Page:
"It's going to happen real fast," she said. 

In recent months, engineers have set the baseline for what every piece of equipment in Florida should look like, she added. The first test hardware is already set up, and the engineers are picking up speed. "We're going to be [moving] at a pretty rapid pace from now on," Coderre said.

This cutaway view shows what the Lockheed Martin habitat module would look like on the inside. (Image credit: Lockheed Martin)

Tight living space

At about 15 feet wide and nearly 22 feet long (4.6 by 6.7 meters), the proposed Lockheed habitat is about as large as a bus or an RV. Once the Gateway is launched, astronauts would live in this confined space for as long as 90 days. The Denver mock-up, which emulated the decommissioned Donatello, was mostly empty space in June, but the final habitat 'will hold life-support systems, sleep stations, exercise machines, science lab space and robotic workstations. 

According to Danielle Hauf, a Lockheed spokeswoman, the habitat's total pressurized volume is about 2,260 cubic feet (64 cubic meters). That compares to 691 cubic feet (20 cubic m) for the Orion capsule, the NASA spacecraft being built to carry humans into deep space. Orion will deliver crews to the Gateway habitat, where the vessel will remain docked.

Once the additional systems are installed, the habitable space will be much smaller, though Hauf said the final measurements will depend on how the spacecraft is configured — something the team is still working on. In any case, the final habitable volume will be a far cry from the 13,696 cubic feet (388 cubic m) of living space found aboard the International Space Station.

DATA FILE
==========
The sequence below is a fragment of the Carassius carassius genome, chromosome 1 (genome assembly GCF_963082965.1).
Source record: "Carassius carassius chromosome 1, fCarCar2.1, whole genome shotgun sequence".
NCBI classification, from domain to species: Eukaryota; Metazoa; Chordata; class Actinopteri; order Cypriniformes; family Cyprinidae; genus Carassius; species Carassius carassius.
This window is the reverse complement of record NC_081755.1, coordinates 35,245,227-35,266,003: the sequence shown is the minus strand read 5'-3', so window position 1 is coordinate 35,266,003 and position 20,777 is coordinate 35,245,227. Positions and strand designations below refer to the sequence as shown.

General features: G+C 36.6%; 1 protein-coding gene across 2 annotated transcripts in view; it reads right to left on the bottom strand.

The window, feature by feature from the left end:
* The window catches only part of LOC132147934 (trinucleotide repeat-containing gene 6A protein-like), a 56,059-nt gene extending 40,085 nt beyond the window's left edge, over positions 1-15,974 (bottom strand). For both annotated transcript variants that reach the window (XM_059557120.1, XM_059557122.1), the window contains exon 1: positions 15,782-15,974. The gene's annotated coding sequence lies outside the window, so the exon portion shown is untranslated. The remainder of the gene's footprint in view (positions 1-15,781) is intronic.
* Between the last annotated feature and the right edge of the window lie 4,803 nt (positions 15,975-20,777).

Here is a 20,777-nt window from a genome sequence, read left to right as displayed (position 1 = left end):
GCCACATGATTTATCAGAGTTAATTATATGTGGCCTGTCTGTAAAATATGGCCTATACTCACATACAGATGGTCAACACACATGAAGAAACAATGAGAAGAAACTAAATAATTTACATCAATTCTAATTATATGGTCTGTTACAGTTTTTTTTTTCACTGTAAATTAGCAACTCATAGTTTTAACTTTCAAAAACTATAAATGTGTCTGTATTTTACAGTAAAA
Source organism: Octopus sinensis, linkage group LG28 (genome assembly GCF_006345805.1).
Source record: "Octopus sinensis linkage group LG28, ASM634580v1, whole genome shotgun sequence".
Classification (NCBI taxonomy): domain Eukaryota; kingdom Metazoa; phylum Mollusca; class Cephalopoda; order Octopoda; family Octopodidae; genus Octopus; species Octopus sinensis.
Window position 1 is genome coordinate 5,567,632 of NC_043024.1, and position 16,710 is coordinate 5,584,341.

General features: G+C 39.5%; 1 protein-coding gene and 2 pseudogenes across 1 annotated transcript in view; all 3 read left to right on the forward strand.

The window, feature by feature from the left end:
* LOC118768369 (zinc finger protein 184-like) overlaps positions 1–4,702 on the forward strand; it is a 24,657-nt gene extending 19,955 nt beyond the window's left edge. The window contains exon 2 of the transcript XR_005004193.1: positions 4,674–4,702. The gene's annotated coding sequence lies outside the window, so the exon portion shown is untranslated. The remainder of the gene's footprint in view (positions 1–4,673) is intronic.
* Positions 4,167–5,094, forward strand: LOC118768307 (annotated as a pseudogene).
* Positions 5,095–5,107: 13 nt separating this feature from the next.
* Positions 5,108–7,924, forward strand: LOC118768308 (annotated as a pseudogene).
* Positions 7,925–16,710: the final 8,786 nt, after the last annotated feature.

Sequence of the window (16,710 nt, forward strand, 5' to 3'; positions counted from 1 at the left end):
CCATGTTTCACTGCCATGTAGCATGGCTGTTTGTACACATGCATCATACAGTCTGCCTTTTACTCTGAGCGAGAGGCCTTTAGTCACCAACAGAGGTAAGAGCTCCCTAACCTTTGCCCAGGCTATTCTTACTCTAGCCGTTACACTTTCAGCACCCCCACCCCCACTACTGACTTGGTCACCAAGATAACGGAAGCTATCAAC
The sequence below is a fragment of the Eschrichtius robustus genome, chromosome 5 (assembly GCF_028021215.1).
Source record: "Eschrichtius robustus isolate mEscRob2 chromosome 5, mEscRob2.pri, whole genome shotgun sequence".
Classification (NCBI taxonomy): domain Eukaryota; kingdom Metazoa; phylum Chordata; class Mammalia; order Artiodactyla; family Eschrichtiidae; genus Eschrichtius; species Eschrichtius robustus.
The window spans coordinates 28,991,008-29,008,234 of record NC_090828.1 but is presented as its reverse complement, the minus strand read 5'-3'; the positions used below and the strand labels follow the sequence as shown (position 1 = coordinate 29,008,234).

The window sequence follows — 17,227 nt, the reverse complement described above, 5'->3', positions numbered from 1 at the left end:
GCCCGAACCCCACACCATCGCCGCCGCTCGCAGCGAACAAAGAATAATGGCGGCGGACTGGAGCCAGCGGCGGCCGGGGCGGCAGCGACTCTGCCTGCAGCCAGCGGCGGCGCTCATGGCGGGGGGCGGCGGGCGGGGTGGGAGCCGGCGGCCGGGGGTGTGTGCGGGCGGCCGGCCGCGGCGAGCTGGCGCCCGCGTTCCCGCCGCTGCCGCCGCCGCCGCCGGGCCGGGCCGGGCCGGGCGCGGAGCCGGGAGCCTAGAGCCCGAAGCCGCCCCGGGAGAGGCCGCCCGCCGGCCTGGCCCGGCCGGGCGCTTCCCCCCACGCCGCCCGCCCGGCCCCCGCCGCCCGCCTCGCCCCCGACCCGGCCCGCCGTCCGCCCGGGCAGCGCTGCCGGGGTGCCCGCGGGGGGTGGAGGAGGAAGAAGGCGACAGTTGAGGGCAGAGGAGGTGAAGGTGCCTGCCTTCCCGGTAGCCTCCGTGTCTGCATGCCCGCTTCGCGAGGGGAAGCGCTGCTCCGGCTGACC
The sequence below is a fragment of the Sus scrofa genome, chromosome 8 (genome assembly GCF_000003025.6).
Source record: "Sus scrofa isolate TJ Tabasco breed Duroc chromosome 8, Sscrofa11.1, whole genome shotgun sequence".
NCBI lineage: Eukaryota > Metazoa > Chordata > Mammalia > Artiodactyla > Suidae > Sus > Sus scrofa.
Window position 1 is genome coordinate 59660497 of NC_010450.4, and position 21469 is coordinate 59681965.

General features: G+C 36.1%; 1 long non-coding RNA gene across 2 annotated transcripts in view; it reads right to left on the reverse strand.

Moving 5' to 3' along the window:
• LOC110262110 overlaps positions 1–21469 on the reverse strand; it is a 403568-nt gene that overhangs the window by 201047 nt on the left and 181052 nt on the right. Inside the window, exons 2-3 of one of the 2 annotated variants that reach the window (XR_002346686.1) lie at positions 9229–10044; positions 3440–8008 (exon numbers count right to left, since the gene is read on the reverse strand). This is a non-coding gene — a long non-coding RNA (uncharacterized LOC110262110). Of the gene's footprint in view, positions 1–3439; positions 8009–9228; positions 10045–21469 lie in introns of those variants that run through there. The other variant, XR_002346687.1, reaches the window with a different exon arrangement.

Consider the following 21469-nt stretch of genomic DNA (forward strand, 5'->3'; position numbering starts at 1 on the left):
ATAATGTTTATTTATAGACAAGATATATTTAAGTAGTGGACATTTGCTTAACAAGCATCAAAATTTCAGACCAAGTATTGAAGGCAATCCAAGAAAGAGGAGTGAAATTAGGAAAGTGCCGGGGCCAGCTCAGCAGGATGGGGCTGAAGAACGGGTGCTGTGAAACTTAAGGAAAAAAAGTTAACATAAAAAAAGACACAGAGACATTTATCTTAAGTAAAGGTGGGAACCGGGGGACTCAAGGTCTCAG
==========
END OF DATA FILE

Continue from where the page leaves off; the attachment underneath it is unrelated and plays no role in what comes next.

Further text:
"We've always stated the need for at least two habitats," Coderre said. "Our architecture has been updated to show a second hab, and NASA's does now, too." She went on to say that to perform the right amount of science and test out new deep-space technology, it seemed clear that the habitat required "a little more space." [Cosmic Quiz: Do You Know the International Space Station?]

"And also for the crew's sanity," said Kerry Timmons, Lockheed's NextSTEP power, avionics and software lead. 

One habitat would be for NASA's domestic logistics, while the other could be an international contribution, Coderre said. The habitat would also have ports that could work for visiting vehicles other than Orion, such as logistics, human vehicles, or robotic or human landers.

"It's really kind of a flexible platform where we can do a lot of different science, as well as different human exploration," Coderre said.

Chief among those is the Orion capsule, which Coderre called a "key element." Lockheed Martin is the prime contractor on the spacecraft, and both Coderre and Timmons came to the Gateway development team from the Orion team.